Each year, more than 650 people succumb to a heat-related illness. According to the Center for Disease Control, heat-related illnesses are one of the deadliest weather-related health outcomes affecting Americans. However, the most devastating part of this equation is that all deaths from heat-related illnesses are preventable with the proper training and safety tools.
Learn here how to keep yourself and others safe while working in the heat.
Use Signage to Refresh Employees on Heat-Related Illnesses
Using signage like this Heat Stress Safety Poster can help keep heat safety at the forefront of an employee’s mind. Place posters and other visual aids in high-traffic areas like break rooms, offices, and workshops. In addition, include signage in areas where heat-related illnesses are more likely to occur.
Recognize Those Most at Risk for Heat Stress
Certain people are at a greater risk for heat-related illness. Learning to identify them can help prevent many tragedies from occurring. People who are at greater risk include:
Anyone over age 65 or under age five
People with autoimmune disease, heart disease, or breathing problems
Those who are overweight
People taking certain medications
Anyone who drinks heavily
Those exposed to high heat for extended periods
People recovering from illnesses
Know the Precautions to Take
A comprehensive overview of precautions to take during heat waves and inside high-temperature areas is crucial to your training efforts. The best heat stress training courses will include this information. To stay safe in high-heat environments, you should:
Wear loose, lightweight clothing
Drink plenty of water
Avoid dehydration beverages (like alcohol, coffee, or energy drinks)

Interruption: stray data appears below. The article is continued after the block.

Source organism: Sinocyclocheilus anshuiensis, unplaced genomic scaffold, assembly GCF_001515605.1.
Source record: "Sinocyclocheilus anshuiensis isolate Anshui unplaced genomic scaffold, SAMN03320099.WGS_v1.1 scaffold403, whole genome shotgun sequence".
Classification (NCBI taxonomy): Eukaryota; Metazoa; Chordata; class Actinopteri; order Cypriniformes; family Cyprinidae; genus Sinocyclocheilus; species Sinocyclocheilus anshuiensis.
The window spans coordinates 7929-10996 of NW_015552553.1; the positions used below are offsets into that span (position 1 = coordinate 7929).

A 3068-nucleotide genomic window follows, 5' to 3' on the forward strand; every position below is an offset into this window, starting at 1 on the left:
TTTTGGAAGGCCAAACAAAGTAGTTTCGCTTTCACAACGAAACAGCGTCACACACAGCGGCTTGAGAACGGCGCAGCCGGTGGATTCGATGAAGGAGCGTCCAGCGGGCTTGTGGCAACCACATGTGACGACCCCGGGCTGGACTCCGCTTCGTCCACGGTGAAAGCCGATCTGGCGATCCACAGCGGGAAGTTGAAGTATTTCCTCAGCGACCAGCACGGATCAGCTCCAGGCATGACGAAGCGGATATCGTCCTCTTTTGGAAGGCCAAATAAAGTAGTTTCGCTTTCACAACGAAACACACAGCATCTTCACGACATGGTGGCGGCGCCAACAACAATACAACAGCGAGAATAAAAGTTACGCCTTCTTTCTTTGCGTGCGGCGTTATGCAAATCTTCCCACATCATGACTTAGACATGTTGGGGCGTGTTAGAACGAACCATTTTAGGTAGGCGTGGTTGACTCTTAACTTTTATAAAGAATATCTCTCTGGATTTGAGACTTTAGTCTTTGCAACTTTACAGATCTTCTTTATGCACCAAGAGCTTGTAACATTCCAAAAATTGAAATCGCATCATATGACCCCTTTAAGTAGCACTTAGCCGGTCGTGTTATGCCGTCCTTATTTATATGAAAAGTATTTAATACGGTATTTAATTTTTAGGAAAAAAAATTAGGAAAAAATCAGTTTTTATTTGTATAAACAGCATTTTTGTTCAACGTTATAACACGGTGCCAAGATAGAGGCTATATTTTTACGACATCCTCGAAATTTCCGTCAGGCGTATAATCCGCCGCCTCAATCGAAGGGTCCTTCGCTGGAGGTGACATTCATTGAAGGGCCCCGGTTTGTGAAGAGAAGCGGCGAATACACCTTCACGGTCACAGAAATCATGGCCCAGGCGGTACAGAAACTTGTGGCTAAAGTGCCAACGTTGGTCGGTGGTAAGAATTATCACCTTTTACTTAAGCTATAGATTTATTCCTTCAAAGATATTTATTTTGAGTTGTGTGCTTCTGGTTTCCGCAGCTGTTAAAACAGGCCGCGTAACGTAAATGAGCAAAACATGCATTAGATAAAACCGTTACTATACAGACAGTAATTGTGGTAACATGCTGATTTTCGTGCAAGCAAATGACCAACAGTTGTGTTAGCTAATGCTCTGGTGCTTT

Take frequent breaks in cooler areas (preferably in air conditioning)
Apply sunscreen when working outdoors
Use a buddy system, so nobody works in the heat alone
Try to avoid working during the hottest parts of the day, if possible
Avoid hot and heavy meals that can raise your internal body temperature
Use sports drinks to replace electrolytes lost when sweating
Companies should keep a close eye on the weather during warmer months to be aware of dangerous heat wave events. If possible, people usually working outdoors should stay home during these events. However, if staying home isn’t possible, companies should implement additional precautions like more frequent breaks or shorter work days until the heat wave has passed.
Additional Precautions for Working Around Fire or Electricity
People working around electricity, fire, or flammable materials should undergo additional heat stress and general safety training. Individuals working around these materials are more prone to injury and should be given training on:
You can also find valuable training resources for individual sectors or industries, such as welding. Certain professions have industry-specific training they need to perform their jobs safely and effectively.
What to Do If Someone Is Experiencing Heat Stress
If someone is experiencing heat stress, the most critical thing is to call 9-1-1 right away. While waiting for emergency first responders to arrive, try moving the affected individual to a shady or cool area. Do not dump cold water or offer ice water to drink if someone is experiencing heat stress, as this could cause the body to go into shock.
Companies should include first aid training as part of their onboarding procedures so everyone understands what to do should a heat-related event occur. An excellent education option is this First Aid Safety Training Course Video Kit, which includes segments on:
Basic first aid procedures
Proper handling of bloodborne pathogens
Treating cuts, scrapes, and burns (including chemical burns)
Broken bones and fractures
Heat stress events (including heat exhaustion and stroke)
The National Safety Compliance has the tools and information you need to keep yourself and others safe from heat-related illnesses. For more information, visit our heat stress safety product page. If you need help assessing your safety training needs or have questions, fill out our online contact form, and we’ll be in touch as soon as possible.